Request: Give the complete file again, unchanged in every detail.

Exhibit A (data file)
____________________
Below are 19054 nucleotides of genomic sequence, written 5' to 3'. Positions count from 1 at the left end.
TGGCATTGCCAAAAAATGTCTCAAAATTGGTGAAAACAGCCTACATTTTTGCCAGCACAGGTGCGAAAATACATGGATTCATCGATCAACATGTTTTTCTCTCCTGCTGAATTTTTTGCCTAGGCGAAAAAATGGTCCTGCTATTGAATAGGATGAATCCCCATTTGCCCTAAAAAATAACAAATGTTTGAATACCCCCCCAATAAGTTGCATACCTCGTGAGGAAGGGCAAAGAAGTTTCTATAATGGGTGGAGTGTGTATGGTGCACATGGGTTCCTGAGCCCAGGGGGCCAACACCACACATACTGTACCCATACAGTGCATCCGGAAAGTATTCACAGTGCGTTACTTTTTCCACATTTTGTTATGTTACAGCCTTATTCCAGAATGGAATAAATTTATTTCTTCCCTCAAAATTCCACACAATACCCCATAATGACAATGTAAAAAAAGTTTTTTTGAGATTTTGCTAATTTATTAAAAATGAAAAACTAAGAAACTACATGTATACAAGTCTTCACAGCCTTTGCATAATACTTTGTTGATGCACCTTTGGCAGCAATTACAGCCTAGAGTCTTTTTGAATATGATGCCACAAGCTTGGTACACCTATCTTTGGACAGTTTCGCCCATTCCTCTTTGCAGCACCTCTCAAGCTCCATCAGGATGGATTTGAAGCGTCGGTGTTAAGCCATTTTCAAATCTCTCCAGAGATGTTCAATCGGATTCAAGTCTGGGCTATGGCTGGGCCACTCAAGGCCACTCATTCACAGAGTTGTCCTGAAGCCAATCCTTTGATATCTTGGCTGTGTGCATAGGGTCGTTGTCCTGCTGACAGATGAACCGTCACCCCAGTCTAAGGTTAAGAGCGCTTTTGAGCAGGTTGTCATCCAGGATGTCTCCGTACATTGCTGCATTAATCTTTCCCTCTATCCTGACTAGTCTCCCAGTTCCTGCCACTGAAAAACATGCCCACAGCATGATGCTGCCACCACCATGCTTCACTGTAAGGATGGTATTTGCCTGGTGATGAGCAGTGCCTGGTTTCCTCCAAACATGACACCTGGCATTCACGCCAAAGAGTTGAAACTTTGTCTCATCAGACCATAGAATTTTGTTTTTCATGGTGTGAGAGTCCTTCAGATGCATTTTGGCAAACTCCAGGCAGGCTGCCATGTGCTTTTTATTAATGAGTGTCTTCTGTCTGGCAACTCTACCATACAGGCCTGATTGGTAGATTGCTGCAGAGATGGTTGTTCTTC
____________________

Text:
Below are 19054 nucleotides of genomic sequence, written 5' to 3'. Positions count from 1 at the left end.
TGGCATTGCCAAAAAATGTCTCAAAATTGGTGAAAACAGCCTACATTTTTGCCAGCACAGGTGCGAAAATACATGGATTCATCGATCAACATGTTTTTCTCTCCTGCTGAATTTTTTGCCTAGGCGAAAAAATGGTCCTGCTATTGAATAGGATGAATCCCCATTTGCCCTAAAAAATAACAAATGTTTGAATACCCCCCCAATAAGTTGCATACCTCGTGAGGAAGGGCAAAGAAGTTTCTATAATGGGTGGAGTGTGTATGGTGCACATGGGTTCCTGAGCCCAGGGGGCCAACACCACACATACTGTACCCATACAGTGCATCCGGAAAGTATTCACAGTGCGTTACTTTTTCCACATTTTGTTATGTTACAGCCTTATTCCAGAATGGAATAAATTTATTTCTTCCCTCAAAATTCCACACAATACCCCATAATGACAATGTAAAAAAAGTTTTTTTGAGATTTTGCTAATTTATTAAAAATGAAAAACTAAGAAACTACATGTATACAAGTCTTCACAGCCTTTGCATAATACTTTGTTGATGCACCTTTGGCAGCAATTACAGCCTAGAGTCTTTTTGAATATGATGCCACAAGCTTGGTACACCTATCTTTGGACAGTTTCGCCCATTCCTCTTTGCAGCACCTCTCAAGCTCCATCAGGATGGATTTGAAGCGTCGGTGTTAAGCCATTTTCAAATCTCTCCAGAGATGTTCAATCGGATTCAAGTCTGGGCTATGGCTGGGCCACTCAAGGCCACTCATTCACAGAGTTGTCCTGAAGCCAATCCTTTGATATCTTGGCTGTGTGCATAGGGTCGTTGTCCTGCTGACAGATGAACCGTCACCCCAGTCTAAGGTTAAGAGCGCTTTTGAGCAGGTTGTCATCCAGGATGTCTCCGTACATTGCTGCATTAATCTTTCCCTCTATCCTGACTAGTCTCCCAGTTCCTGCCACTGAAAAACATGCCCACAGCATGATGCTGCCACCACCATGCTTCACTGTAAGGATGGTATTTGCCTGGTGATGAGCAGTGCCTGGTTTCCTCCAAACATGACACCTGGCATTCACGCCAAAGAGTTGAAACTTTGTCTCATCAGACCATAGAATTTTGTTTTTCATGGTGTGAGAGTCCTTCAGATGCATTTTGGCAAACTCCAGGCAGGCTGCCATGTGCTTTTTATTAATGAGTGTCTTCTGTCTGGCAACTCTACCATACAGGCCTGATTGGTAGATTGCTGCAGAGATGGTTGTTCTTC